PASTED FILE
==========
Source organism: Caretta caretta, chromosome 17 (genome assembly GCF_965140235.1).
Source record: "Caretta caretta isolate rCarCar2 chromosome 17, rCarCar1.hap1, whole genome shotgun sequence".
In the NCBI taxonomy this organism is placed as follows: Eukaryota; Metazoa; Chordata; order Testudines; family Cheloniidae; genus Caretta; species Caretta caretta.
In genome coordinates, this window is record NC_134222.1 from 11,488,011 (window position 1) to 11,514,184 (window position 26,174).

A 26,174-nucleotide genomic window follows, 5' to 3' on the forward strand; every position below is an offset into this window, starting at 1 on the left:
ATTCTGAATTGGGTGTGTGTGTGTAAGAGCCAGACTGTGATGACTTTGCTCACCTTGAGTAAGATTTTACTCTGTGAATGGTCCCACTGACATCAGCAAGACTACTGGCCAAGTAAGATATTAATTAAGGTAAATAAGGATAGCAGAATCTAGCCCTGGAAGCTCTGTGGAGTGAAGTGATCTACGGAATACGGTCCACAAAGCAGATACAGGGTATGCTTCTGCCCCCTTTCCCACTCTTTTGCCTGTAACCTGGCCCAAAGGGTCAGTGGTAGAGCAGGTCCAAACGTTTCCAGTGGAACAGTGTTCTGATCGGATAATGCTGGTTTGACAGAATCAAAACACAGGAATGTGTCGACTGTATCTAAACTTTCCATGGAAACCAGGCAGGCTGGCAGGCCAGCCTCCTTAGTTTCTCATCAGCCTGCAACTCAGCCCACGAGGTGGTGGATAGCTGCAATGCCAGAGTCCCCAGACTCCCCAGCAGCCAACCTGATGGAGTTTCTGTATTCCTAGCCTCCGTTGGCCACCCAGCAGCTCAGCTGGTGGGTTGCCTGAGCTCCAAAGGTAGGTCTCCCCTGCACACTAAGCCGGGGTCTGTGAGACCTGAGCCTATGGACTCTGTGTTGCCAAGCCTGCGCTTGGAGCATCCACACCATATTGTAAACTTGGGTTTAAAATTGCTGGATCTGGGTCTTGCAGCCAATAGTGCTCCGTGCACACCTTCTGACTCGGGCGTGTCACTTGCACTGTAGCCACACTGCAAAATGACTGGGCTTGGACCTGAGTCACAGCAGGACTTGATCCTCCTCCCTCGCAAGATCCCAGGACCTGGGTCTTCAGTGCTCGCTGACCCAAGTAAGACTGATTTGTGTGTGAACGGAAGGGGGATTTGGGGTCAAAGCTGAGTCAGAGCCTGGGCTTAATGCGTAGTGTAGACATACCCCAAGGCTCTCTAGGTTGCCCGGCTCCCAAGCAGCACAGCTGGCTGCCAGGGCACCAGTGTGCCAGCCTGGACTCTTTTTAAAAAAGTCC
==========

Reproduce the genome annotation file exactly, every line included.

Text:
Source organism: Caretta caretta, chromosome 17 (genome assembly GCF_965140235.1).
Source record: "Caretta caretta isolate rCarCar2 chromosome 17, rCarCar1.hap1, whole genome shotgun sequence".
In the NCBI taxonomy this organism is placed as follows: Eukaryota; Metazoa; Chordata; order Testudines; family Cheloniidae; genus Caretta; species Caretta caretta.
In genome coordinates, this window is record NC_134222.1 from 11,488,011 (window position 1) to 11,514,184 (window position 26,174).

A 26,174-nucleotide genomic window follows, 5' to 3' on the forward strand; every position below is an offset into this window, starting at 1 on the left:
ATTCTGAATTGGGTGTGTGTGTGTAAGAGCCAGACTGTGATGACTTTGCTCACCTTGAGTAAGATTTTACTCTGTGAATGGTCCCACTGACATCAGCAAGACTACTGGCCAAGTAAGATATTAATTAAGGTAAATAAGGATAGCAGAATCTAGCCCTGGAAGCTCTGTGGAGTGAAGTGATCTACGGAATACGGTCCACAAAGCAGATACAGGGTATGCTTCTGCCCCCTTTCCCACTCTTTTGCCTGTAACCTGGCCCAAAGGGTCAGTGGTAGAGCAGGTCCAAACGTTTCCAGTGGAACAGTGTTCTGATCGGATAATGCTGGTTTGACAGAATCAAAACACAGGAATGTGTCGACTGTATCTAAACTTTCCATGGAAACCAGGCAGGCTGGCAGGCCAGCCTCCTTAGTTTCTCATCAGCCTGCAACTCAGCCCACGAGGTGGTGGATAGCTGCAATGCCAGAGTCCCCAGACTCCCCAGCAGCCAACCTGATGGAGTTTCTGTATTCCTAGCCTCCGTTGGCCACCCAGCAGCTCAGCTGGTGGGTTGCCTGAGCTCCAAAGGTAGGTCTCCCCTGCACACTAAGCCGGGGTCTGTGAGACCTGAGCCTATGGACTCTGTGTTGCCAAGCCTGCGCTTGGAGCATCCACACCATATTGTAAACTTGGGTTTAAAATTGCTGGATCTGGGTCTTGCAGCCAATAGTGCTCCGTGCACACCTTCTGACTCGGGCGTGTCACTTGCACTGTAGCCACACTGCAAAATGACTGGGCTTGGACCTGAGTCACAGCAGGACTTGATCCTCCTCCCTCGCAAGATCCCAGGACCTGGGTCTTCAGTGCTCGCTGACCCAAGTAAGACTGATTTGTGTGTGAACGGAAGGGGGATTTGGGGTCAAAGCTGAGTCAGAGCCTGGGCTTAATGCGTAGTGTAGACATACCCCAAGGCTCTCTAGGTTGCCCGGCTCCCAAGCAGCACAGCTGGCTGCCAGGGCACCAGTGTGCCAGCCTGGACTCTTTTTAAAAAAGTCC